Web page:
fers  will be made. Options remain set in the handle until set again to
       something different. Alas, multiple requests using the same handle will
       use the same options.

       Many  of the options you set in libcurl are "strings", pointers to data
       terminated with a zero byte. Keep in mind that  when  you  set  strings
       with  curl_easy_setopt(3),  libcurl  will  not  copy  the data. It will
       merely point to the data. You MUST make	sure  that  the	 data  remains
       available  for  libcurl to use until finished or until you use the same
       option again to point to something else.

       One of the most basic properties to set in the handle is the  URL.  You
       set your preferred URL to transfer with CURLOPT_URL in a manner similar

	curl_easy_setopt(handle, CURLOPT_URL, "");

       Let's assume for a while that you want to receive data as the URL iden‐
       tifies  a  remote resource you want to get here. Since you write a sort
       of application that needs this transfer, I assume that you  would  like
       to  get	the  data  passed to you directly instead of simply getting it
       passed to stdout. So, you write your own	 function  that	 matches  this

	size_t	write_data(void	 *buffer,  size_t  size,  size_t  nmemb,  void

       You tell libcurl to pass all data to this function by issuing  a	 func‐
       tion similar to this:

	curl_easy_setopt(easyhandle, CURLOPT_WRITEFUNCTION, write_data);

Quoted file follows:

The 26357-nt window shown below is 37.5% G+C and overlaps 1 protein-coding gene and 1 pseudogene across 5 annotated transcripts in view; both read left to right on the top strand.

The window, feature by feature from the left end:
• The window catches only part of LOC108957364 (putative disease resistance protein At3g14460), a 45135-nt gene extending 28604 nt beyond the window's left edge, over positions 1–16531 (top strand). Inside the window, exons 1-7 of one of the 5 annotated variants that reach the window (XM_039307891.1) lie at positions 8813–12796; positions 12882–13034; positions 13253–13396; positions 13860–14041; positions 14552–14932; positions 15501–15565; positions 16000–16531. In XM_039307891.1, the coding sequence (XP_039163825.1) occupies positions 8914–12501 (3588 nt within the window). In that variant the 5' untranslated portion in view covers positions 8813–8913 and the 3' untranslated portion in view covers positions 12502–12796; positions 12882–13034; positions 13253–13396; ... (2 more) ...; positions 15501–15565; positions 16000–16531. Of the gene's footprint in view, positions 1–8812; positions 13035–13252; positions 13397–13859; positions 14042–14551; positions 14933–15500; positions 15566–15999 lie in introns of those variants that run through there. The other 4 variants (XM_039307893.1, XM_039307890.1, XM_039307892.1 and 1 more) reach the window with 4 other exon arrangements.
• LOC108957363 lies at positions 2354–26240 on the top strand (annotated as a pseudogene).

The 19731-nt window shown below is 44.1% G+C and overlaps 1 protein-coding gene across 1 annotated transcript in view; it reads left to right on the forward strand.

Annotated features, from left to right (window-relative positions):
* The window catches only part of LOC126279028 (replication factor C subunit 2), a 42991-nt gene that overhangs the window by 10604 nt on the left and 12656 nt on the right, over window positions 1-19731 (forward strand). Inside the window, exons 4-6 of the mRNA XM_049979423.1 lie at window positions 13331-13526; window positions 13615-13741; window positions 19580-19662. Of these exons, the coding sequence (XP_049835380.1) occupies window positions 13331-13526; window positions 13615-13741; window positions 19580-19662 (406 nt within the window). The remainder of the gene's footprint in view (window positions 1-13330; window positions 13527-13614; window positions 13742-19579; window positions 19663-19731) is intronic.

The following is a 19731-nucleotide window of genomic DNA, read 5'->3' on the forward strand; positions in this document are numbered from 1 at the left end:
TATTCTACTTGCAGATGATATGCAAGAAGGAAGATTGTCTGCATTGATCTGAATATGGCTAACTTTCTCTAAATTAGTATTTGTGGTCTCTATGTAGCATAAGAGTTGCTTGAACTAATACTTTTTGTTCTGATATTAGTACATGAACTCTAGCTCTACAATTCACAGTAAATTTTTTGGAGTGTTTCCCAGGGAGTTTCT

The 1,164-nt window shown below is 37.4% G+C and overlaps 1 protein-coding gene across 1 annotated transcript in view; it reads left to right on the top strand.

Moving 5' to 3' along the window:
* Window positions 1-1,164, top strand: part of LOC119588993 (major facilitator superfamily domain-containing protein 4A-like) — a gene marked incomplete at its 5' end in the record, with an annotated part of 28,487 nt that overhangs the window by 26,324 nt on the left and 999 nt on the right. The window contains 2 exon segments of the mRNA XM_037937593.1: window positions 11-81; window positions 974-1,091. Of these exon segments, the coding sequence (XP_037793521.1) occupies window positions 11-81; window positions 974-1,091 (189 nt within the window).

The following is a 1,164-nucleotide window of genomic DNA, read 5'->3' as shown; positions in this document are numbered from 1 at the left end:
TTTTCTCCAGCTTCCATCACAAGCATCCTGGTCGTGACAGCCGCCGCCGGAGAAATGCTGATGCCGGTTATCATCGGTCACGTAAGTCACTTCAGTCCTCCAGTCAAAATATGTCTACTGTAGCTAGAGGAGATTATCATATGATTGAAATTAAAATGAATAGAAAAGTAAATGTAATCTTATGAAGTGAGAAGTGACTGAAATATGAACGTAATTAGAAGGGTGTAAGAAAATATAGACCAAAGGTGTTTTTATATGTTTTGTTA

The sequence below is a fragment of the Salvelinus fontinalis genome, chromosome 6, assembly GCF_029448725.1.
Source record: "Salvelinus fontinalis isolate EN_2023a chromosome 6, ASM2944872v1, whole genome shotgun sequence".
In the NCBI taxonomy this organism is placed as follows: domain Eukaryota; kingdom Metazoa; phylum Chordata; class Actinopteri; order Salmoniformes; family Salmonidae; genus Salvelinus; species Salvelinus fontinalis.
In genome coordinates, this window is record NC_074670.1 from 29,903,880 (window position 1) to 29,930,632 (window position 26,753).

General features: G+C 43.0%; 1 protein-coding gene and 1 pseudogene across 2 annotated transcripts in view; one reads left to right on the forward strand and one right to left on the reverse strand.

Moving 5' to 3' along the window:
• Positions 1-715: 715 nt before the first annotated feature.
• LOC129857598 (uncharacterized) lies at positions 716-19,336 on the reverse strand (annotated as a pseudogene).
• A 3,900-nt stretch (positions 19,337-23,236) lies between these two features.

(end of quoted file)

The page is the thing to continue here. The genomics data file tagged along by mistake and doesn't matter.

You  can	 control  what data your function get in the forth argument by
       setting another property:

	curl_easy_setopt(easyhandle, CURLOPT_WRITEDATA, &internal_struct);

       Using that property, you can easily pass local data between your appli‐
       cation  and  the	 function that gets invoked by libcurl. libcurl itself
       won't touch the data you pass with CURLOPT_WRITEDATA.

       libcurl offers its own default internal callback that'll take  care  of
       the  data  if you don't set the callback with CURLOPT_WRITEFUNCTION. It
       will then simply output the received data to stdout. You can  have  the
       default callback write the data to a different file handle by passing a
       'FILE *' to a  file  opened  for	 writing  with	the  CURLOPT_WRITEDATA

       Now,  we need to take a step back and have a deep breath. Here's one of
       those rare platform-dependent nitpicks. Did you spot it? On some	 plat‐
       forms[2],  libcurl won't be able to operate on files opened by the pro‐